Radiotelecommunications regulations – remaking of sunsetting instruments without amendments

The Australian Communications and Media Authority (ACMA) have decided to remake two sunsetting legislative instruments without significant amendments: the Radiocommunications (Compliance Labelling – Electromagnetic Radiation) Notice 2003 and the Radiocommunications (Electromagnetic Radiation – Human Exposure) Standard 2003.

In line with the Australian Government best practice regulation requirements for sunsetting legislative instruments, the ACMA has assessed the operation of these instruments in consultation with affected stakeholders and interest groups, and have certified that these instruments are operating efficiently and effectively.


29 July 2014

Best practice consultation guidance note

The Office of Best Practice Regulation (OBPR) has published a range of guidance material associated with the Australian Government Guide to Regulation.

This guidance note provides additional detail on the application of the whole-of-government consultation principles outlined in the Guide to Regulation, as well as the role of OBPR in encouraging best practice consultation processes.

 


29 July 2014

User Guide to the Australian Government Guide to Regulation

The Office of Best Practice Regulation (OBPR) has published a range of guidance material associated with the Australian Government Guide to Regulation.

This User Guide is designed to be read alongside the Guide to Regulation. It provides detail on the specifics of developing your Regulation Impact Statement (RIS) and having it assessed by the OBPR.

Among other things, this guide will help you decide what type of RIS to undertake and provide helpful step-by-step advice.


25 July 2014

Biosecurity Legislation - Regulation Impact Statement – Department of Agriculture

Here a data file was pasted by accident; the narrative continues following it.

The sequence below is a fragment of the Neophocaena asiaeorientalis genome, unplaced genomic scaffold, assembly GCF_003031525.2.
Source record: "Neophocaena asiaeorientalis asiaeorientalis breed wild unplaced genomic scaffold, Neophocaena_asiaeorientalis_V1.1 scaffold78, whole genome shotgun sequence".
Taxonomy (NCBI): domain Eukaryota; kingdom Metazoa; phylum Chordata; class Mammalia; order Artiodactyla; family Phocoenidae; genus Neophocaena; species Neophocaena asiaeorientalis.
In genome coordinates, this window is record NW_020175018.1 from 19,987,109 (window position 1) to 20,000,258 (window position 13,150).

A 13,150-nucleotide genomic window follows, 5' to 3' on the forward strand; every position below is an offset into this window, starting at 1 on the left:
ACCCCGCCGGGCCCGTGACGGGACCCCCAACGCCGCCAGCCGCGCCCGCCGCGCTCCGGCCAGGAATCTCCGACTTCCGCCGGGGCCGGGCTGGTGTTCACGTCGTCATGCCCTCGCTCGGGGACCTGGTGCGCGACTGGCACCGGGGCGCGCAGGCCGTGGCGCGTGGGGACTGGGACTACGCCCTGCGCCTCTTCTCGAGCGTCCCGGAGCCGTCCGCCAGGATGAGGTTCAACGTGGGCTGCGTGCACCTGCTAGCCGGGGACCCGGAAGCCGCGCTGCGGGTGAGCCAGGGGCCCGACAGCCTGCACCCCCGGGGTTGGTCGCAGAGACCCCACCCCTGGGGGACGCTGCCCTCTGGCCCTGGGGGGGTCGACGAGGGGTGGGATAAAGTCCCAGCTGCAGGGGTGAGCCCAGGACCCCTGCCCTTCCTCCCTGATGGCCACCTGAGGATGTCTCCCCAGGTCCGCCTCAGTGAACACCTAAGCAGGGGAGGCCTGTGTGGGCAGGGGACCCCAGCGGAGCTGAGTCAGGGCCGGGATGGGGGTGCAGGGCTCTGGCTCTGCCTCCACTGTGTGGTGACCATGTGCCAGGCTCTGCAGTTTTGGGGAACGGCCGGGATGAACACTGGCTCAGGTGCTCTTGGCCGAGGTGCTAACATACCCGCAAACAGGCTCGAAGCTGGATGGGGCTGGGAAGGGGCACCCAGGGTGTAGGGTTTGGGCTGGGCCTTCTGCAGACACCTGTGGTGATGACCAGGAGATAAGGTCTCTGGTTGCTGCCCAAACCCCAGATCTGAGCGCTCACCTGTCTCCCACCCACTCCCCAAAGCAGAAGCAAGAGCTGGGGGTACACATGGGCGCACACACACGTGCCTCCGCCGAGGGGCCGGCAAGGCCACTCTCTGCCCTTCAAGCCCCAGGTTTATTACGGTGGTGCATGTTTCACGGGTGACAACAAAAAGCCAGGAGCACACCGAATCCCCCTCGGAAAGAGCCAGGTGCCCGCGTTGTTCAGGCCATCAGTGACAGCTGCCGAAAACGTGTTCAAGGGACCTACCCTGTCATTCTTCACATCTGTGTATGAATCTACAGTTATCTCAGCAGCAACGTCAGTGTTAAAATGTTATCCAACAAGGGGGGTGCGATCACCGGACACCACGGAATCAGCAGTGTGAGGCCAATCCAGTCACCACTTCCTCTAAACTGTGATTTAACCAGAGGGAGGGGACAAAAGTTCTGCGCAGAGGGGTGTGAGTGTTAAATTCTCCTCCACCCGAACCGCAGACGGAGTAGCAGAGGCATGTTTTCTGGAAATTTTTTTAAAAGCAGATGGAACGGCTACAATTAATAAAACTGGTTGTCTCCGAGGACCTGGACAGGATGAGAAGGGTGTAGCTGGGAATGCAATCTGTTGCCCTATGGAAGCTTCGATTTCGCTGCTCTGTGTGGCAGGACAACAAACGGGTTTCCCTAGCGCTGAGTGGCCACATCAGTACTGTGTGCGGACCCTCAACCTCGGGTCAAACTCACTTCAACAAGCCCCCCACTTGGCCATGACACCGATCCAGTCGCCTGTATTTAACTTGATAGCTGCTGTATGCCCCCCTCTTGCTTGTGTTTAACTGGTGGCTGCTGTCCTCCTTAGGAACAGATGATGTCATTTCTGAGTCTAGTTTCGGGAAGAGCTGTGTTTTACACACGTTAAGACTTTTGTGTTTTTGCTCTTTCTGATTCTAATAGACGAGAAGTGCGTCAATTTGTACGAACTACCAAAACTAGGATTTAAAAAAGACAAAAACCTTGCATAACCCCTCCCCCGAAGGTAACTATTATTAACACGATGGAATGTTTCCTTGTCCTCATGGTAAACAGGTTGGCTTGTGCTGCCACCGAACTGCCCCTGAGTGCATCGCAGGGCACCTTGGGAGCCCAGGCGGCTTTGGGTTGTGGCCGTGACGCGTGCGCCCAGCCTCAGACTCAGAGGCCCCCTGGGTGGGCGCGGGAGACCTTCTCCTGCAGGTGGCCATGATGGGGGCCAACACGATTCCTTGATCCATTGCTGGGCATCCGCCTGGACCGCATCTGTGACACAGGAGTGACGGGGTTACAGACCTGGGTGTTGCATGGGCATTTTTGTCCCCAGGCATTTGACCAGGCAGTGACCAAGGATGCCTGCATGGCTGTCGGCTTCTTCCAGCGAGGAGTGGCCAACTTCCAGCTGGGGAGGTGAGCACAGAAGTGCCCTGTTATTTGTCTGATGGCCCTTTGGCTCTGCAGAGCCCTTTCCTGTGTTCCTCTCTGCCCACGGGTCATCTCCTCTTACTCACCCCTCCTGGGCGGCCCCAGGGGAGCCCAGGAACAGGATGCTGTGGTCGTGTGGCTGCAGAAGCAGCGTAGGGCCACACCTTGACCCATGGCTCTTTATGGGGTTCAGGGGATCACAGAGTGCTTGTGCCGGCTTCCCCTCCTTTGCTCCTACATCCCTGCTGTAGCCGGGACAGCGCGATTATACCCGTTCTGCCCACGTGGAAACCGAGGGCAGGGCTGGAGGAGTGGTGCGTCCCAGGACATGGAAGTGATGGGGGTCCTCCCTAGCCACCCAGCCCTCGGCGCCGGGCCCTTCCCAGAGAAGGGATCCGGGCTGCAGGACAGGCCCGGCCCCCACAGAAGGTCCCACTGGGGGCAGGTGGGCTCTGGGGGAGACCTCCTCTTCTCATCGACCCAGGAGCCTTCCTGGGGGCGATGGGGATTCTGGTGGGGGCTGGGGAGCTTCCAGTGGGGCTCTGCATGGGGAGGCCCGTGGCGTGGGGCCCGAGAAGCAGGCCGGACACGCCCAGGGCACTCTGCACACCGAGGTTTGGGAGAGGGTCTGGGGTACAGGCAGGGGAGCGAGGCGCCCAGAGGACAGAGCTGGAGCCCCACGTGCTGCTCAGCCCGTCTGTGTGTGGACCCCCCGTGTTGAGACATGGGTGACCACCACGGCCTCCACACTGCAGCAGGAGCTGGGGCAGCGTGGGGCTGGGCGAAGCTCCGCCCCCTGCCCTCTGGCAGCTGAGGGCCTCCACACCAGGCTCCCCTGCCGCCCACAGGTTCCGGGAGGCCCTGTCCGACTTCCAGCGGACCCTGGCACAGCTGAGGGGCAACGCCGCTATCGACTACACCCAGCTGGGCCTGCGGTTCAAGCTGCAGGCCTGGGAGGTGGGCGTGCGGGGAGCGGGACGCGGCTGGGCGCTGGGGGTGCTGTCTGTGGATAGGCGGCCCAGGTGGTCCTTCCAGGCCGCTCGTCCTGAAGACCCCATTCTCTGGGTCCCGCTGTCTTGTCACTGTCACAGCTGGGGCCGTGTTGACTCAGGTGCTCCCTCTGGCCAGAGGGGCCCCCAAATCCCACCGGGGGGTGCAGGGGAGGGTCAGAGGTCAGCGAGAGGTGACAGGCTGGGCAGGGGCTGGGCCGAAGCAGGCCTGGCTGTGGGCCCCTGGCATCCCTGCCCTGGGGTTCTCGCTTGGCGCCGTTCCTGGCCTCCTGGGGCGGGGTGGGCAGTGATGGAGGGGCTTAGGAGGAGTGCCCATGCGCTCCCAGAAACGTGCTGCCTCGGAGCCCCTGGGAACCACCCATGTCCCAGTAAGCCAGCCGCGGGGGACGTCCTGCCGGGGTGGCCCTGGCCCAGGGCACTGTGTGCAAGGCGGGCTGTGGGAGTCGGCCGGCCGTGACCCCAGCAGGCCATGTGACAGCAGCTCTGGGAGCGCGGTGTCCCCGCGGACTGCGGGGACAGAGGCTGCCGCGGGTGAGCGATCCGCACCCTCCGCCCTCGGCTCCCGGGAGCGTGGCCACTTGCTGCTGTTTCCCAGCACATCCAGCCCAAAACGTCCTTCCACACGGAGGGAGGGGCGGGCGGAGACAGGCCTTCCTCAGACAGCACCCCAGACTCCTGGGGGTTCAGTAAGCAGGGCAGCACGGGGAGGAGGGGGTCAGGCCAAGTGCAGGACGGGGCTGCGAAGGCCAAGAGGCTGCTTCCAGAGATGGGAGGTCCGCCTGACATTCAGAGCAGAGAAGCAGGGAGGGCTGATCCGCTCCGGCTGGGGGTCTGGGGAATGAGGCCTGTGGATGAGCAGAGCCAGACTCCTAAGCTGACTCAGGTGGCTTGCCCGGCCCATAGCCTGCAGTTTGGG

On 7 July 2014, the Government announced plans to progress the Biosecurity Bill 2014 to replace the Quarantine Act 1908.

The proposed biosecurity legislation is designed to reduce unnecessary red tape and provide a more flexible risk based approach to compliance.

The reforms will lead to better outcomes for business and Australia’s biosecurity risk management. The legislation builds on and expands the existing benefits to the Commonwealth and industry members by improving partnerships to manage biosecurity risk and allowing industry to contribute to managing biosecurity risk in return for a commercial advantage.

The Office of Best Practice Regulation (OBPR) has agreed that the estimated regulatory cost savings is $6.9 million per annum. This is due to clearer, easier to use legislation and improved processes. However the compliance cost burden on some industry participants is estimated to increase. This is primarily through the increased regulation to manage the biosecurity risk associated with ballast water by domestic vessel movement.

A Regulation Impact Statement (RIS) was prepared and certified by the department under the March 2014 Australian Government best practice regulation requirements, and has been assessed by the OBPR as meeting best practice.